I try to explain to them that it's ok to make mistakes, esp at that level, and just relax but ... MDs, CEOs, Doctors etc ... scared of making decisions that might be mistakes!!
Pierce that bubble ... and you may succeed moreso.

"What made you become a referee, or what would make you become one now if you already weren't?"
I wanted to continue to 'play' the game i love on each and every Saturday and most Sundays (in season) like i have done for the last 35 years.
I just didnt want to 'play' Vets/ 4th XV rugby just yet.
I felt i could still be involved in a decent level of rugby by reffing and this would help me to keep fit. At 18 stone i find it difficult to keep my weight down and need all the encouragement and enducement possible to train and keep fit.
Refereeing provides me with all this and enjoyment.
Giving something back to the game i love ...and which has provided me with so much fun, friends, reward etc ... is a bonus.

Bryan
04-07-06, 19:07
How do we go about referee recruitment?
I got a lot of info from the SRU about this. They have senior referees visit schools and universities to give presentations on the life of a top-level referee, but this mostly involves all the glitz and glamour and the awareness that there is a support structure available (the mention of beep tests and 2400m isn't so enticing). London, GLAD, and Somerset could do this with their IRB referees and no doubt other societies have enough PNR referees to cover as well.

The SRU has pushed the slogan of "Same Pride, Different Jersey", with photos of the Changlengs playing alongside Gregor Townsend, then refereeing him later on (this also goes to show that Townsend is OLD).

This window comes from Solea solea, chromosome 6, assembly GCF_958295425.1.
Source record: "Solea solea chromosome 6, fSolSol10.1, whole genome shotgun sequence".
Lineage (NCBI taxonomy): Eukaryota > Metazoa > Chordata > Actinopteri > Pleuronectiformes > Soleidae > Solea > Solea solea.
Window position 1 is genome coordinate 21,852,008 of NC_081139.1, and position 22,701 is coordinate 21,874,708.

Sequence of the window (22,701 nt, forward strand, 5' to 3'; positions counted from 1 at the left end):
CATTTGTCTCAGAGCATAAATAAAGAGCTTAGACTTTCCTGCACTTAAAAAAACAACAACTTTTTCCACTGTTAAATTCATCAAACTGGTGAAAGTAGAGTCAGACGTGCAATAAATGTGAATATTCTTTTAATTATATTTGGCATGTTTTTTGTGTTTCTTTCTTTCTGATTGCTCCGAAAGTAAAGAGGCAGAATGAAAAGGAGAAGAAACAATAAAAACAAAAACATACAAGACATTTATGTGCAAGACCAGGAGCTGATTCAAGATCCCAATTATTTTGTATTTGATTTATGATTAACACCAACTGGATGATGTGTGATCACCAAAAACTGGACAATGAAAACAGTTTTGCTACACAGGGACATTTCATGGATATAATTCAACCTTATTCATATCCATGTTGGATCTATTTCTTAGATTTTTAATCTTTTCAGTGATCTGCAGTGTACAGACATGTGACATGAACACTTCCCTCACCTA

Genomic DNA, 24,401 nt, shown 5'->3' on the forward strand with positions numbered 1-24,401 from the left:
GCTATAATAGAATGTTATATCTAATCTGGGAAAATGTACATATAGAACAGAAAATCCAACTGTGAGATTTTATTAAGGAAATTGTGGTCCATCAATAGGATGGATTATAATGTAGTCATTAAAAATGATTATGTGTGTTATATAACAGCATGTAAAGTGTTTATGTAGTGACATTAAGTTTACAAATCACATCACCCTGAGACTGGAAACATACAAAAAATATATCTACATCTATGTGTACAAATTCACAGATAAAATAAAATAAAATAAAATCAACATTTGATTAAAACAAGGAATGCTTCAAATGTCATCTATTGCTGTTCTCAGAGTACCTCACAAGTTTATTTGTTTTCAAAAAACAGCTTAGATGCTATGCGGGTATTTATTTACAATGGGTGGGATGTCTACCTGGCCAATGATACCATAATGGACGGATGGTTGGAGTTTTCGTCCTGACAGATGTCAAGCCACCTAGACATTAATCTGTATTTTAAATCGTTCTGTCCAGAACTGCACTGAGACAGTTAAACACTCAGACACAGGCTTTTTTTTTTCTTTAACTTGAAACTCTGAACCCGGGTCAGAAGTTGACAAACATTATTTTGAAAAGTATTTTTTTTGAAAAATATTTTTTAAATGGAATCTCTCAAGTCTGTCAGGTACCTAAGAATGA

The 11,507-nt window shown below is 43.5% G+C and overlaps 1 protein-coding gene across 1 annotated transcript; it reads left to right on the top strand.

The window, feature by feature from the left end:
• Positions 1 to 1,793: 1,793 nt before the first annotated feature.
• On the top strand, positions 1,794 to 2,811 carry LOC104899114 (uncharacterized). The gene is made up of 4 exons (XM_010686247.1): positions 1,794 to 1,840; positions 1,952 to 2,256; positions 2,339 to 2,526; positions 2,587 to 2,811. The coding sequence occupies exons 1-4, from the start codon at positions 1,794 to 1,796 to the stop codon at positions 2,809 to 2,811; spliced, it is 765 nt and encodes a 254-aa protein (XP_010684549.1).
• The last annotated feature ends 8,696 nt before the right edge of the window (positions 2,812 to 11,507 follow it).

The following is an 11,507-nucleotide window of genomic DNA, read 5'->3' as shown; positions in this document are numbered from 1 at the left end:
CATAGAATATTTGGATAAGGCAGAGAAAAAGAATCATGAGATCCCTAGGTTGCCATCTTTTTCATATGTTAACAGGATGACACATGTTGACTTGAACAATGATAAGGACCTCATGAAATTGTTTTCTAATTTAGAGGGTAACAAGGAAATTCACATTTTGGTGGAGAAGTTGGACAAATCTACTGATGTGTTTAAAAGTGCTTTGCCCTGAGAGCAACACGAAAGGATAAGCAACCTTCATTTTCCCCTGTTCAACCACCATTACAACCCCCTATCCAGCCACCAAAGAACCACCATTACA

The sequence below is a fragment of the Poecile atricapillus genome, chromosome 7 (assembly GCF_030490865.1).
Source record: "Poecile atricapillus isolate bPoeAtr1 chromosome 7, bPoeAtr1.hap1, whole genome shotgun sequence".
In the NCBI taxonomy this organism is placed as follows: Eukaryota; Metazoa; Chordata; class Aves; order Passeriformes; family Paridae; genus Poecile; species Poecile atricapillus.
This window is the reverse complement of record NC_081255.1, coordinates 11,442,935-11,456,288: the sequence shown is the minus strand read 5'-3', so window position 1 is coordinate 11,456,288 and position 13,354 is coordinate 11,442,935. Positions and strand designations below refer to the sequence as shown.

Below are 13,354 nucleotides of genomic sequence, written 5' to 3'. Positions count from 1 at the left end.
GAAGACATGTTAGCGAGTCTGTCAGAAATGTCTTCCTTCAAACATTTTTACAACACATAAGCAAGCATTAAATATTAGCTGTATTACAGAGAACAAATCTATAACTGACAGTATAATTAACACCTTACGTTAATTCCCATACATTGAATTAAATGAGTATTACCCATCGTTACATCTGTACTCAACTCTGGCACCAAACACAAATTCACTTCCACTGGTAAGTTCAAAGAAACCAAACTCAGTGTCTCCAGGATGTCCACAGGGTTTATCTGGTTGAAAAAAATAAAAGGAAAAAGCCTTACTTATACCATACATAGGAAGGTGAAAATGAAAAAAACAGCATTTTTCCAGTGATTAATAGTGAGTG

It is also much better to recruit younger individuals that those who may suffer from burn-out towards the end of their playing careers. Not to mention that you'll likely get more years of refereeing from a 25 year old than a 45 year old (this goes back to the return-on-investment) as far as referees are concerned.

What made you become a referee, or what would make you become one now if you already weren't?
As for getting involved, I was lured to the dark side after returning to North America. Having to get changed on the side of a pitch, seeing a non-existant clubhouse with a non-existant clubhouse bar, and a lack of decent rugby that I probably wasn't good enough to play anyways, all topped off with recurring neck injuries 'forced' me into a rugby refereeing course. With all the travelling and opportunities provided, I'm now a much more focussed referee than a player and take my role far more seriously.

Anything would be interesting - both English and international view-points please - are there differences where rugby isn't mainstream?
In the Tier 1 nations, the possibility of refereeing at an IRB level is enticing, though this carrot doesn't apply to the lower Tier nations. Professional referees are also non-existant, and unlikely to happen in my lifetime.

-Bryan

jboulet4648
04-07-06, 20:07
In the Tier 1 nations, the possibility of refereeing at an IRB level is enticing, though this carrot doesn't apply to the lower Tier nations. Professional referees are also non-existant, and unlikely to happen in my lifetime.

-Bryan


I hope to one day ref at the IRB Level......of course it is going to be the Cook Islands vs Sri Lanka, but hey if I can get there, I would be happy with that!

SimonSmith
05-07-06, 13:07
Got into refereeing because of injury.
My training with Hampshire was "here's a law book, buy a whistle, and good luck at Eastleigh"....

It seemed a natural progression for me - I've always had SOME involvement in rugby since the age of 8, so it seemed perverse to NOT be involved.